Monday, October 08, 2007

BOARDING GATE—A Couple of Questions for Olivier Assayas


Reporting to Screengrab from this year's Cannes Film Festival, Mike D'Angelo stated: "[Olivier] Assayas' latest film, Boarding Gate, doesn't seem to have much of anything on its mind." He concludes, "Assayas never seems remotely invested in this nonsense—not even in a subversive, strictly intellectual way."

Without missing a beat and with no pretensions to art, Olivier Assayas seems upfront about just that when he accompanied the film to its recent Pacific Film Archives premiere as part of his "Cahiers du Cinéma Week" residency.

Introducing Boarding Gate, Assayas explained: "This movie is, I suppose, different from what I've done previously in the sense that it's an English-language film. I've made movies which are known for mixing languages and mixing cultures; this one is just a straight forward English language. It's also trying hard—no, no, not so hard—but, it's trying at least to be a genuine genre movie. I wanted really to work on a format that is similar to the format of what B-movies used to be. I don't think the movie in that sense is a cinephilic homage to B-movies; I was [more] interested in putting myself in the actual position of making a movie in similar conditions. Meaning, I was trying to make the movie with a tiny, tiny budget—we made the movie with the budget of a small independent French film—and trying to address [not only a] cinephile audience, [but] also modern-day teenage moviegoers. I think that's where the real audience for movies is and I think it's very important to try to keep in contact with [what is] liveliest [in] contemporary movie culture."

At film's end Assayas elaborated on his motivations: "The conditions [under which] I made the film were a very specific moment when it was extremely difficult to get financing in France to make anything ambitious in terms of independent filmmaking. There were a few very bad years. It was right after my previous film Clean, which was ultimately the biggest box office success I ever had. I wrote this screenplay [and] I couldn't get it made. I wrote another screenplay that could not get made. So I started thinking, 'Maybe there's a problem with the very notion of making independent films in France because if I can't make movies—having just made a movie that did very well—then it must be much worse for people, second-time directors, who just haven't had [luck] like that.'


"I started thinking about the logic of what kind of movies you can make outside of the film industry and not lose the connection with the audience. Because, of course, you can make radical movies that end up in film festivals and a couple of independent theaters here and there; but, the point of making movies is because it's a modern art form and it's the one modern art form that addresses a wide audience, potentially world-wide, and that's what attracts one to be a filmmaker: the capacity of being in touch with a popular form of art. I suppose I thought that maybe one way of making movies is using the logic of the industry and possibly turning it or using it to my advantage in the sense of why not—instead of waiting to get my French movies to happen—why not write really fast something that has some kind of modern B-movie type of energy? The very notion of making a B-movie, of making a genre movie that somehow is a way of getting some oblique passage into the mainstream? Using some of the syntax of mainstream filmmaking, but still ultimately using the freedom to get in that space. I think you can have a lot of freedom ultimately if you make movies on a much smaller budget. But that's not really what I wanted to talk about. [Laughs.] Because I end up talking about the economic logic of the film instead of about making a film because at some point there's a story you want to tell, because you meet an actress, because there's something within you that makes you try to express those feelings, and try to make that specific movie happen."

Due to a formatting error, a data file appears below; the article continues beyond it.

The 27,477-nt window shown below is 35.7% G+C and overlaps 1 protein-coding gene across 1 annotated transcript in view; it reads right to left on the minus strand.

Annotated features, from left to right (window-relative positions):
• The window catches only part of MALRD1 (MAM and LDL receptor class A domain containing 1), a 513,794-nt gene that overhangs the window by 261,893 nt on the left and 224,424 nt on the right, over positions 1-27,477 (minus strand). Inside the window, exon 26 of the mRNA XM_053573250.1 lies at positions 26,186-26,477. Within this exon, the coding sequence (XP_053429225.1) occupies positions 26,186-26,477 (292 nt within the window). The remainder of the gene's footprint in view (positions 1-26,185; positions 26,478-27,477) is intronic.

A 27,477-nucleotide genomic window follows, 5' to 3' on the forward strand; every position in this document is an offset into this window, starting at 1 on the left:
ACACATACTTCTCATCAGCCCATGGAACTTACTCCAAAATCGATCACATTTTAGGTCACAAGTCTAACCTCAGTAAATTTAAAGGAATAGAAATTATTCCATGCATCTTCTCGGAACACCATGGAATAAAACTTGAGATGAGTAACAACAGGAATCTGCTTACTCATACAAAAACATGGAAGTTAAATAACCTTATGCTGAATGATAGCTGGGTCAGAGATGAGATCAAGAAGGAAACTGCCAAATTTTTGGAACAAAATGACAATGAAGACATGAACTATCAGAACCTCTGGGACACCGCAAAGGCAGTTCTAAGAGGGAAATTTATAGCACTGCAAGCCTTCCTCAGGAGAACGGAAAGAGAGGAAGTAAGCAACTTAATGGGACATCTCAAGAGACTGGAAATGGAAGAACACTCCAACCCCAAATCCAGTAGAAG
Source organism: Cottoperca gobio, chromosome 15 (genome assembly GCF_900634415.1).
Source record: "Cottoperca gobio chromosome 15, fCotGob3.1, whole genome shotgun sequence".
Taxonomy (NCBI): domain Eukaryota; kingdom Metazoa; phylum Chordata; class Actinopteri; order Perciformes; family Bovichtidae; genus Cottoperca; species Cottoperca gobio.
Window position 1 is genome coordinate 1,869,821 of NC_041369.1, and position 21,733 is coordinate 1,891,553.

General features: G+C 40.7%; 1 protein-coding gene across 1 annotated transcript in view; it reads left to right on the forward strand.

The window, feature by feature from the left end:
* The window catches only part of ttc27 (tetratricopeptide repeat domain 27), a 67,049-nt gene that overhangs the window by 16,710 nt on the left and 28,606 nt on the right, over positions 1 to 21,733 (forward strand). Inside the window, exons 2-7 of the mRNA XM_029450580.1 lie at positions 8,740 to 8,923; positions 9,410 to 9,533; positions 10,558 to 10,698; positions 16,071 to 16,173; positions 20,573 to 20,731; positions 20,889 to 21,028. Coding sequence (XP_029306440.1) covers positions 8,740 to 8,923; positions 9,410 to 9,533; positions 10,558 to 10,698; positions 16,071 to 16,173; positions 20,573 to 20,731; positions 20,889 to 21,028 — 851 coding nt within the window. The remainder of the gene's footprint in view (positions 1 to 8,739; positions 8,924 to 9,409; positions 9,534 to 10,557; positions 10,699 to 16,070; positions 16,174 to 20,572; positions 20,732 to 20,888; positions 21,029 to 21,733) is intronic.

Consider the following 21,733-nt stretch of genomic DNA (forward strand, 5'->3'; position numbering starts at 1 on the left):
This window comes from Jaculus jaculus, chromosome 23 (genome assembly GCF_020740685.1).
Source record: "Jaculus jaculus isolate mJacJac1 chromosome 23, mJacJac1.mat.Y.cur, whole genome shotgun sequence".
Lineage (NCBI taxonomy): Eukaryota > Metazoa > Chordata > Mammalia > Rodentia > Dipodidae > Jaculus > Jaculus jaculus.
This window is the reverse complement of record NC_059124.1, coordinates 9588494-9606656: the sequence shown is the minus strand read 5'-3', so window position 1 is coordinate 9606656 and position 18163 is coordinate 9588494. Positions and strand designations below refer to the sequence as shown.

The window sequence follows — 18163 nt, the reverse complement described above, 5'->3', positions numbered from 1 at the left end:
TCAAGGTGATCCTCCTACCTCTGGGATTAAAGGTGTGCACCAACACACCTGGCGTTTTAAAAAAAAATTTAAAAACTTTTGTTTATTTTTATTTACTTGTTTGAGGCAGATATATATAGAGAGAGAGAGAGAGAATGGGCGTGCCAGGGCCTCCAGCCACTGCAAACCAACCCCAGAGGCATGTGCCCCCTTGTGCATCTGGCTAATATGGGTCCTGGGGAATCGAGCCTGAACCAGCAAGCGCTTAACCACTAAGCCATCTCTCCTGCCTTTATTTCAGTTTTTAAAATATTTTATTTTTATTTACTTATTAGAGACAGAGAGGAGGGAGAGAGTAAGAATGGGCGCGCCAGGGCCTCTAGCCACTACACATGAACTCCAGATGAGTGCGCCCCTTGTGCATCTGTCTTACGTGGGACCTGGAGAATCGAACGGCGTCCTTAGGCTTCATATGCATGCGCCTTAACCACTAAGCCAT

After watching Asia Argento go through her (at times preposterous, alternately perverse) paces in Boarding Gate, and being left with anything but a resolution at film's end, I had to ask: "I can understand what you're saying about the economic parameters of a B-film; but, what I'm not quite understanding is—if you had the money—what would have made this an A-film?"

Assayas responded emphatically: "This is not an A-film! This movie has a completely coherent logic for me. Part of the fun of making this film was because it was designed and imagined as something that had to be done this fast. We shot this in 28-29 days and we had various locations in Paris and we shot a lot of it in the streets of Hong Kong. The film was written having in mind that it was to be done on a small budget. If I had had a lot of money, I don't know where I would have spent it on this film."